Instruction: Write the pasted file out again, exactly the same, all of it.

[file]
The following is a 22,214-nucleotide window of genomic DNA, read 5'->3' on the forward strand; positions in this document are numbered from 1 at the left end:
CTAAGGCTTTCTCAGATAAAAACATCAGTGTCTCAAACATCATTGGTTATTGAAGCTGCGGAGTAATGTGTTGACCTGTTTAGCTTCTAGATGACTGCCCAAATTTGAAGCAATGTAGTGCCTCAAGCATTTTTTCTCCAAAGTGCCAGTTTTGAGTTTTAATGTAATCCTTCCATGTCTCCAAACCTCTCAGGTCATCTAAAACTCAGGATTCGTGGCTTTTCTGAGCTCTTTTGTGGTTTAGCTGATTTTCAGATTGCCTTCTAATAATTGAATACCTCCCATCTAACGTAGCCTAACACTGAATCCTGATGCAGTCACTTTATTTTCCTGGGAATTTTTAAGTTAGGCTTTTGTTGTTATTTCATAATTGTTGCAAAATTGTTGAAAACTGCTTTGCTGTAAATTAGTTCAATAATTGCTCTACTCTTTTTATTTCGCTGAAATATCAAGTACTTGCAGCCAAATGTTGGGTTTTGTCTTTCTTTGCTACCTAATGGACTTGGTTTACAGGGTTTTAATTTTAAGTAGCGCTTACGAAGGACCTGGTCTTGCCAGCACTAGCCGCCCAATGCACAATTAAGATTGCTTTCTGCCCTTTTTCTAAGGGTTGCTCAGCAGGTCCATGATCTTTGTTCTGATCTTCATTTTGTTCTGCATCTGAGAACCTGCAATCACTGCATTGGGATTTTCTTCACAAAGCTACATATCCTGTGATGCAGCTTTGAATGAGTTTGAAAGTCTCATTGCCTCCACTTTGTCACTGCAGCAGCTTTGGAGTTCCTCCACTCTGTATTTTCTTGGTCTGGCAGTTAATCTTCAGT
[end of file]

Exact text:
The following is a 22,214-nucleotide window of genomic DNA, read 5'->3' on the forward strand; positions in this document are numbered from 1 at the left end:
CTAAGGCTTTCTCAGATAAAAACATCAGTGTCTCAAACATCATTGGTTATTGAAGCTGCGGAGTAATGTGTTGACCTGTTTAGCTTCTAGATGACTGCCCAAATTTGAAGCAATGTAGTGCCTCAAGCATTTTTTCTCCAAAGTGCCAGTTTTGAGTTTTAATGTAATCCTTCCATGTCTCCAAACCTCTCAGGTCATCTAAAACTCAGGATTCGTGGCTTTTCTGAGCTCTTTTGTGGTTTAGCTGATTTTCAGATTGCCTTCTAATAATTGAATACCTCCCATCTAACGTAGCCTAACACTGAATCCTGATGCAGTCACTTTATTTTCCTGGGAATTTTTAAGTTAGGCTTTTGTTGTTATTTCATAATTGTTGCAAAATTGTTGAAAACTGCTTTGCTGTAAATTAGTTCAATAATTGCTCTACTCTTTTTATTTCGCTGAAATATCAAGTACTTGCAGCCAAATGTTGGGTTTTGTCTTTCTTTGCTACCTAATGGACTTGGTTTACAGGGTTTTAATTTTAAGTAGCGCTTACGAAGGACCTGGTCTTGCCAGCACTAGCCGCCCAATGCACAATTAAGATTGCTTTCTGCCCTTTTTCTAAGGGTTGCTCAGCAGGTCCATGATCTTTGTTCTGATCTTCATTTTGTTCTGCATCTGAGAACCTGCAATCACTGCATTGGGATTTTCTTCACAAAGCTACATATCCTGTGATGCAGCTTTGAATGAGTTTGAAAGTCTCATTGCCTCCACTTTGTCACTGCAGCAGCTTTGGAGTTCCTCCACTCTGTATTTTCTTGGTCTGGCAGTTAATCTTCAGT